The activities are as follows:
- Teacher Guide
- Student activity, Graph Type A, Level 3
- Student activity, Graph Type B, Level 3
- Student activity, Graph Type C, Level 3
- Grading Rubric
Animals in nature often compete for limited resources, like food, territory, and mates. To compete for these resources, they use aggressive behaviors to battle with others of the same species. Aggressive behaviors are meant to overpower and defeat an opponent. The outcome of a battle depends on many different factors. In insects, one important factor is body size. Larger individuals are usually more aggressive and often win more battles. Chemicals in the brain can also influence who wins a fight. One chemical, called serotonin, can cause insects to have more aggressive behaviors. It is found in the brains of all animals, including humans.
Andrew had always been curious about what makes an animal decide to use aggressive behaviors in battle, or when to end one. He worked with researchers Nathan, Michael, Ken, and John to study the role that chemicals in the brain have on behaviors. The team was interested in how brain chemicals, like serotonin, affect aggression. They have been studying an insect species called stalk-eyed flies. These flies have eyes on the ends of long eyestalks that protrude from their heads. Male stalk-eyed flies use these eyestalks when battling each other. In a previous experiment, they found that serotonin can cause these flies to have more aggressive behaviors. They also knew that flies with shorter eyestalks usually lose fights to larger flies.
This made them curious about whether extra serotonin could make flies with shorter eyestalks act more aggressive and help them win fights against flies with longer eyestalks. The team of researchers discussed what they knew from past research and predicted that if they gave serotonin to short eyestalk flies, it might help them win fights against long eyestalk flies. They thought this made sense because they already knew that serotonin make flies more aggressive, and more aggressive behaviors could help the shorter flies win more fights.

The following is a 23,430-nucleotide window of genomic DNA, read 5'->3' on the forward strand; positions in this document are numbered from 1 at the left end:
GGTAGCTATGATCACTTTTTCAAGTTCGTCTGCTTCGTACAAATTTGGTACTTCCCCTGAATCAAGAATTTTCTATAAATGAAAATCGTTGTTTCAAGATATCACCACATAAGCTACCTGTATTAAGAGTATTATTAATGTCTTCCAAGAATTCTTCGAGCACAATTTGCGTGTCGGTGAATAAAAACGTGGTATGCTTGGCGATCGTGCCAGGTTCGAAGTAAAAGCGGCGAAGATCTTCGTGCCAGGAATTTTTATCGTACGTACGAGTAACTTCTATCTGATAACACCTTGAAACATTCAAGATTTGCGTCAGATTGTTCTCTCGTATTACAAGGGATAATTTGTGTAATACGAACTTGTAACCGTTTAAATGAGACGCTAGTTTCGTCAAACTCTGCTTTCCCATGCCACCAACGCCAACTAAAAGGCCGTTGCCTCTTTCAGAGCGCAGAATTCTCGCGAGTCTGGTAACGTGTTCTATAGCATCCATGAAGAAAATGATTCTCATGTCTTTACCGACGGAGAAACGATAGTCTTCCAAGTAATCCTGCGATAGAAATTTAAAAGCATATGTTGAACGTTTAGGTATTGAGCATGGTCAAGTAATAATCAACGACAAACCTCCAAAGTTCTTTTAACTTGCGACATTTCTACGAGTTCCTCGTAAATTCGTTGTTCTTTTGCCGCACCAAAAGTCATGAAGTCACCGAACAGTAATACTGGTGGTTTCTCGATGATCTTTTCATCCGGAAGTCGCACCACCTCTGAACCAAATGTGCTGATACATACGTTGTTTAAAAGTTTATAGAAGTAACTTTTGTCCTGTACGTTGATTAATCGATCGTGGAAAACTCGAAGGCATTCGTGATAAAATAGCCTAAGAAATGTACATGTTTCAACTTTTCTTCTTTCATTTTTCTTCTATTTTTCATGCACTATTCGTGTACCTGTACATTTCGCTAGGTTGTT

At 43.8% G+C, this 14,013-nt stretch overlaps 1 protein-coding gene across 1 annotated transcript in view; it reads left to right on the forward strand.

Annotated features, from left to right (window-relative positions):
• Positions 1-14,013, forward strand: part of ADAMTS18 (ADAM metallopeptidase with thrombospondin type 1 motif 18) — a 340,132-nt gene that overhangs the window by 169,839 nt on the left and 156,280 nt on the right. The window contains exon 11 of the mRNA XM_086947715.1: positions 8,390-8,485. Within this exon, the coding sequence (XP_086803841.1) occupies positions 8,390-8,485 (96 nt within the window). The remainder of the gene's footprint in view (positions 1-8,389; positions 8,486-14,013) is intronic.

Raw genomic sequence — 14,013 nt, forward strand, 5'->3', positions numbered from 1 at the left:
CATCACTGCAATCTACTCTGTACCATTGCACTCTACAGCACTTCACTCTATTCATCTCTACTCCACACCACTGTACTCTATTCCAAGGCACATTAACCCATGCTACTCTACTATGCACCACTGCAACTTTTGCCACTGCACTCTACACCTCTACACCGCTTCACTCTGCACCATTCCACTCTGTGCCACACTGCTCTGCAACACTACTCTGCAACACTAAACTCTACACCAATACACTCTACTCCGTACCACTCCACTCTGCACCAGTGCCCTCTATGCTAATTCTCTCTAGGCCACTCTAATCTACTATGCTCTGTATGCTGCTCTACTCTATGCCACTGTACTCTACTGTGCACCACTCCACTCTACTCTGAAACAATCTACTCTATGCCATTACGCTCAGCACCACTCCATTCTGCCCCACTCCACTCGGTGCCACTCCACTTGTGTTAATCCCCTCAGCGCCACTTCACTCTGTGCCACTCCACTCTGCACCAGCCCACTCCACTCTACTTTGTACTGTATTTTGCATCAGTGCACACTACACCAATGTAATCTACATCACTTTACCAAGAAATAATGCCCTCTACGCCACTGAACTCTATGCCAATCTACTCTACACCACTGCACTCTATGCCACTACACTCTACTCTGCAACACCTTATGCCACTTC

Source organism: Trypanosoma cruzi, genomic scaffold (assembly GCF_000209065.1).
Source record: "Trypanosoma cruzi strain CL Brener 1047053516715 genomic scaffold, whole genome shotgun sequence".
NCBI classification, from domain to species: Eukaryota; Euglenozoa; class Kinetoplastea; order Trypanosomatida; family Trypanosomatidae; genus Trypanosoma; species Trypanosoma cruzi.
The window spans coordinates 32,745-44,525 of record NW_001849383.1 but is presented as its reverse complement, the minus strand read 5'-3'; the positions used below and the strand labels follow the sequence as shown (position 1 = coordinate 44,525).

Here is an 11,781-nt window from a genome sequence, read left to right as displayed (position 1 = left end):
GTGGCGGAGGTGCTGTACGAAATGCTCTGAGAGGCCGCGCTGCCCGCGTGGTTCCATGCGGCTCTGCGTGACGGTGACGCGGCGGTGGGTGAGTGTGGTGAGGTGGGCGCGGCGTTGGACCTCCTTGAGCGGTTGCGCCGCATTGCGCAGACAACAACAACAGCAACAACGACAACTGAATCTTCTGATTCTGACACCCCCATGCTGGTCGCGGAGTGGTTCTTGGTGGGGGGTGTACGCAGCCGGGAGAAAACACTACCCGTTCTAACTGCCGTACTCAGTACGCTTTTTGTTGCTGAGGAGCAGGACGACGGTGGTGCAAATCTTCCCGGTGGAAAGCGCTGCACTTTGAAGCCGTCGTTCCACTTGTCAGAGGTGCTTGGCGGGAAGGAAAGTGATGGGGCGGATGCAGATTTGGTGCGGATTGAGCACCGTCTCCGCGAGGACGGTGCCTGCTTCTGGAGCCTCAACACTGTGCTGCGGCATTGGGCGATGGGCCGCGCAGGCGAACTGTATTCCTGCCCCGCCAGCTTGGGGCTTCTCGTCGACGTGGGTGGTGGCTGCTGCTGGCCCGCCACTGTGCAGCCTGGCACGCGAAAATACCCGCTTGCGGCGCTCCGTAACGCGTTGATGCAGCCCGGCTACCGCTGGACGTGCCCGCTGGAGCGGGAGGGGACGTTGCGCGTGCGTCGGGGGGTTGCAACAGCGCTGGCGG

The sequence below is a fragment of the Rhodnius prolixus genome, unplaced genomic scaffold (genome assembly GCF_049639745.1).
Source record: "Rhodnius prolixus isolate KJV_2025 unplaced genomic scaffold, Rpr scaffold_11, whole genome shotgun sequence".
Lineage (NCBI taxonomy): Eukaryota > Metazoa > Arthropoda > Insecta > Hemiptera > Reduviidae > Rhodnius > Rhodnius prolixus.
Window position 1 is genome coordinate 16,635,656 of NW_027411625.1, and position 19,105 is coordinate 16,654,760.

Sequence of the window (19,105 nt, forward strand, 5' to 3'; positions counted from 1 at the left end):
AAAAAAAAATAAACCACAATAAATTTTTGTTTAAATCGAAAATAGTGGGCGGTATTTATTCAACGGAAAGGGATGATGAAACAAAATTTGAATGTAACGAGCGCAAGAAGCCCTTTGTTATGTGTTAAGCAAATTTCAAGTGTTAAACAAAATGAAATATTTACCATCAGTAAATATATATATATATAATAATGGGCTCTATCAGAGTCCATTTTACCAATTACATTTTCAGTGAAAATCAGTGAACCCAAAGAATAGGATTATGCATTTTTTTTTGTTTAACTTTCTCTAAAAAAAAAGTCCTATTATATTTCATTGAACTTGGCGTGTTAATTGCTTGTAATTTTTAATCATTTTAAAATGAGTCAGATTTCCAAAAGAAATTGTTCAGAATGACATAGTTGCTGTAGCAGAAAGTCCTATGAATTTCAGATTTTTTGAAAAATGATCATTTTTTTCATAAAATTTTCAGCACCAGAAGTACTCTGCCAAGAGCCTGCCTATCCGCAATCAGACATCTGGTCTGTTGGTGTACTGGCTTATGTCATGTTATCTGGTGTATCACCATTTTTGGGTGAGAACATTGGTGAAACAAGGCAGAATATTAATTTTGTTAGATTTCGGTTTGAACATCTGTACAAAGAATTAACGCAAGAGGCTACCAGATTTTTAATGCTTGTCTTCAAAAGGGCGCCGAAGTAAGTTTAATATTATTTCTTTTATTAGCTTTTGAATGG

The team designed a lab study to look into this question about the importance of eyestalk length and serotonin for battles in stalk-eyed flies. First, the researchers raised male stalk-eyed flies in the lab. They made sure the flies were around the same age and were raised in a similar lab environment from the time they were born. Then, they measured the eyestalk length for each fly and divided them into two groups. One group had flies with longer eyestalks (Goliaths) and one group had flies with shorter eyestalks (Davids). They took the group of Davids with shorter eyestalks and fed half of them food with a dose of serotonin. This became the treatment group. They fed the other half of the Davids group food, but without serotonin. This was the control group. The treatment group and control group each had 20 flies.
To prepare the flies for battle, all flies were all starved for 12 hours before the competition to increase their motivation to fight over food. The researchers paired each David with a Goliath in a fighting arena. They observed the flies and recorded aggressive behaviors shown by each opponent. The researchers labeled any behavior where the fighting flies touch each other as a “high intensity behavior”. They labeled any behavior where the flies backed away as a “retreat”. Flies that retreated less than their opponent were declared the winners.
Featured scientists: Andrew Bubak, Nathan Rieger, and John Swallow from the University of Colorado, Denver; Michael Watt and Kenneth Renner from the University of South Dakota. Written by: Gabrielle Welsh.